Archive for July, 2008

aka Synchronicity?

July 25, 2008

  Hard, really, to find physics any less weird than most religions – at least once past robe and sandals expectations.  Example?  How about Bell’s Theorem.

  Remember how nothing can move faster than the speed of light?  That if a star blows up in a galaxy many light years distant, it would be impossible for us here on earth to know anything at all about the event until its light reached someone’s eyeballs some millions of years down the road? 

  OK, now one would thus suppose that if something happens here, there could be no instantaneously connected event over there.  Whether across the room or in that other galaxy.  Locality they call it.  Must be present to win.  That is what the theory of relativity holds.

  Well an aspect of quantum physics holds that there can indeed be “spooky action at a distance” as Einstein put it.  That part of the theory is what caused him (with two colleagues) to write “Can Quantum-Mechanical Description of Physical Reality be Considered Complete” in 1935.  He never did buy in.

  Quantum theory was developed before there were means by which to test many aspects of it.  But a theorem developed by John Stewart Bell in 1964 and experiments in particle physics since have shown that an event here can in fact be subtly entwined with one way over there.    

  Physicist Brian Greene makes an analogy using dice.  An identical pair is separated – one goes to Vegas and one to Monte Carlo.  They are repeatedly thrown at exactly the same time.  If ‘entwined’ they somehow always come up the same.  No one has yet figured out how or why.

  David Harrison, a professor at the University of Ontario commented in an essay that: “Bell’s Theorem is the most profound discovery of science… not just physics, but all of science”.  At the end he notes that it would force Einstein to accept Quantum Physics were he still alive.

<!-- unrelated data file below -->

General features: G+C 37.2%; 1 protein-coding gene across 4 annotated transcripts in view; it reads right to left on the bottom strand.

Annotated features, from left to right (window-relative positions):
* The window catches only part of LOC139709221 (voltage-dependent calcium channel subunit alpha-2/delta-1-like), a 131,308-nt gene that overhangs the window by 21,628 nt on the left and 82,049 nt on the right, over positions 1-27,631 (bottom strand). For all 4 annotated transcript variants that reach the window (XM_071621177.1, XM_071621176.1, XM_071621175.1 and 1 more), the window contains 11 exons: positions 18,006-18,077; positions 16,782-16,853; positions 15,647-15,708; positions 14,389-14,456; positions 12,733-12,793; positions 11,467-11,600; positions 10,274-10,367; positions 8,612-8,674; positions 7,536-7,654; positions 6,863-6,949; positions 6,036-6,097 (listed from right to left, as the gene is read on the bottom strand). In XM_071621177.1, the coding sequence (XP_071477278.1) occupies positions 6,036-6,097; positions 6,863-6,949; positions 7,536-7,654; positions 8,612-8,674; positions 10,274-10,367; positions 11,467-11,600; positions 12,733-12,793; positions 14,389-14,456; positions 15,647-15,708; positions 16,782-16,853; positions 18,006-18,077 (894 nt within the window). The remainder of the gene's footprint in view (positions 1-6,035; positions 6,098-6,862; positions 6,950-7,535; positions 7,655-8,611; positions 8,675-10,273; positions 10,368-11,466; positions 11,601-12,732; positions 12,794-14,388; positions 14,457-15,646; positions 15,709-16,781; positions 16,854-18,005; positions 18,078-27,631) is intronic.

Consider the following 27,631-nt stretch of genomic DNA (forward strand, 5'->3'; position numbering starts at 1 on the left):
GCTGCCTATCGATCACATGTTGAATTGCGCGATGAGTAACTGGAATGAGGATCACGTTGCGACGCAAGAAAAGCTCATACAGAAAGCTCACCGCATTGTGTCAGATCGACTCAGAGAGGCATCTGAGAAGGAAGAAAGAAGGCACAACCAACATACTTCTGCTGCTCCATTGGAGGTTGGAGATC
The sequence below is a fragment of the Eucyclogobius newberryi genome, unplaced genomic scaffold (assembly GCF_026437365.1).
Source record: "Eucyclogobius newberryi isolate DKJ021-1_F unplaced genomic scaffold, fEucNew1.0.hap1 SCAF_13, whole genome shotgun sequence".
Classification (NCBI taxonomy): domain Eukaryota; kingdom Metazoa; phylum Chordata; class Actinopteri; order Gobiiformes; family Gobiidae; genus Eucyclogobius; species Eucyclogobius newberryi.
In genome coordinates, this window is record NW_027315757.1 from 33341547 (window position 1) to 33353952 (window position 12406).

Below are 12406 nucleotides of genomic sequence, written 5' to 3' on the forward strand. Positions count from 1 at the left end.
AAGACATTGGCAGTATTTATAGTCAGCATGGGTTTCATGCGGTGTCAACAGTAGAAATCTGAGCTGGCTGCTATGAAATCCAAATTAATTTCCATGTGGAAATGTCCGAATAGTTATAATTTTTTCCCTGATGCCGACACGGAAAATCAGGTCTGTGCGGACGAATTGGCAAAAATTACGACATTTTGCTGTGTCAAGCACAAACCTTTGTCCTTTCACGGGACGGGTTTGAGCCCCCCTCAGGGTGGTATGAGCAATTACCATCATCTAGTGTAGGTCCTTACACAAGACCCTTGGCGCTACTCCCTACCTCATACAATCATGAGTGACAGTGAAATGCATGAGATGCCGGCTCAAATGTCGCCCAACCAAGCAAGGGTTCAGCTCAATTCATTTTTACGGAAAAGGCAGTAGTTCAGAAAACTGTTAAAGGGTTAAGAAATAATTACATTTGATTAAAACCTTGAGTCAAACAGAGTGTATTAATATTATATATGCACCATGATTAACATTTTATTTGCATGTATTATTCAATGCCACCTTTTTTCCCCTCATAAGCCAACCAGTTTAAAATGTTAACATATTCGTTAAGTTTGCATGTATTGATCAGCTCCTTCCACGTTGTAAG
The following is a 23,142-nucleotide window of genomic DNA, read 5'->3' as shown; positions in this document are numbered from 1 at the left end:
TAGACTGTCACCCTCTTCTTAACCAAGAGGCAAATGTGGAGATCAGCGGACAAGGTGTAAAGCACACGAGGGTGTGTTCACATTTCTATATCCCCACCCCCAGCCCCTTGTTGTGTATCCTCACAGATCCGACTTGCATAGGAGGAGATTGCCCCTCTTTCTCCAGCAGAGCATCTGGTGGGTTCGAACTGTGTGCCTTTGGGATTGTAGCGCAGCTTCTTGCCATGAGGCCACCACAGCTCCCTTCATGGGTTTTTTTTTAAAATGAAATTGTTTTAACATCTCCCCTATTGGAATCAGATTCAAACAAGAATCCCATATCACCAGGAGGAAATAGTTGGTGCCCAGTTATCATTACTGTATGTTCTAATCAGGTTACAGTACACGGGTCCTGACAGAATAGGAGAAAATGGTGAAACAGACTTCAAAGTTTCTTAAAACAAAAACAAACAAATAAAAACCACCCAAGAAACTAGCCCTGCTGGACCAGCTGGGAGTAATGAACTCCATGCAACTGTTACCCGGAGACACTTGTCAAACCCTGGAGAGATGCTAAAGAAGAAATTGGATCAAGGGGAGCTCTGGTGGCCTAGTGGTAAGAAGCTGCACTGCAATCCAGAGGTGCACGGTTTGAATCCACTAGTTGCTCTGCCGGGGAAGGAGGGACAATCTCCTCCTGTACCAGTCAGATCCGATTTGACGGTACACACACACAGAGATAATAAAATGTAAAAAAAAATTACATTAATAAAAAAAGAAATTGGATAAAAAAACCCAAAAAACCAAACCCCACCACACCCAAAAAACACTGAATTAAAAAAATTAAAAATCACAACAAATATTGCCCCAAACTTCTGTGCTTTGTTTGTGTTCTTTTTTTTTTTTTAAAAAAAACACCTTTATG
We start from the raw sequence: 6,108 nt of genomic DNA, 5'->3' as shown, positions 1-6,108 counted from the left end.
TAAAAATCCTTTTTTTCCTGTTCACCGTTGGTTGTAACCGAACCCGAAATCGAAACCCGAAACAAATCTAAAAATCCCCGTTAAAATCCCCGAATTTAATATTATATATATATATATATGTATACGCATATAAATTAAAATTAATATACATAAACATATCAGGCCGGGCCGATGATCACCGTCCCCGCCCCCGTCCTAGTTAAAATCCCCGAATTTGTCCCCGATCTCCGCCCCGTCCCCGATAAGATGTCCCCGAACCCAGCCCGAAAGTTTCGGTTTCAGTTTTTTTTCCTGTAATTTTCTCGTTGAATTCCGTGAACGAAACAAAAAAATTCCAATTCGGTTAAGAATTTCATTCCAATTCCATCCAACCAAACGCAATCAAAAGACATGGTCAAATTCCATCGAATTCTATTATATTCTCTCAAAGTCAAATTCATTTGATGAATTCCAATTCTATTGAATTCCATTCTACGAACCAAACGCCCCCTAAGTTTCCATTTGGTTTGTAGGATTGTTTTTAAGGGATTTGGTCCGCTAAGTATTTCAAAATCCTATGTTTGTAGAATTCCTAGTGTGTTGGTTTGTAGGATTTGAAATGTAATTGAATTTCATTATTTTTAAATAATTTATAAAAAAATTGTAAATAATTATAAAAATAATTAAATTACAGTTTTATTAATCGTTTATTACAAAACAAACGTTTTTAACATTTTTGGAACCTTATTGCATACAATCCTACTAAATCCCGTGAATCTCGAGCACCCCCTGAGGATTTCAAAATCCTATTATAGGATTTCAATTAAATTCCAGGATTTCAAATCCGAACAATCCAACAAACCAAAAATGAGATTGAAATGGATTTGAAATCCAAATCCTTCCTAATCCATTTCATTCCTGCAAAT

And as Greene writes in his book The Fabric Of The Cosmos: “Numerous assaults on our conception of reality are emerging from modern physics…  Of those that have been experimentally verified, I find none more mind-boggling than the recent realization that our universe is not local.”


Bell’s Theorem

July 18, 2008

  An old guide with features as sharp and chiseled as the rock ledge upon which he sat stared into the void.  His much younger companion ministered his smooth hands with tape and tincture of benzoin.

  Higher up, the youth, a “guide aspirant”, allowed as how the elder moved rather well for his age.  Indeed, he had so far been impressed.  There was no retort or response but for the crunch of rice cakes and gurgle of water from the canteen – water which had been scooped from the clear cold stream far below.

  Long before sunset the guide had prevailed upon the youth to take advantage of the broad ledge traversing both walls of the huge dihedral they were ascending.  Protestations as to the waste of yet available light were left echoing alone.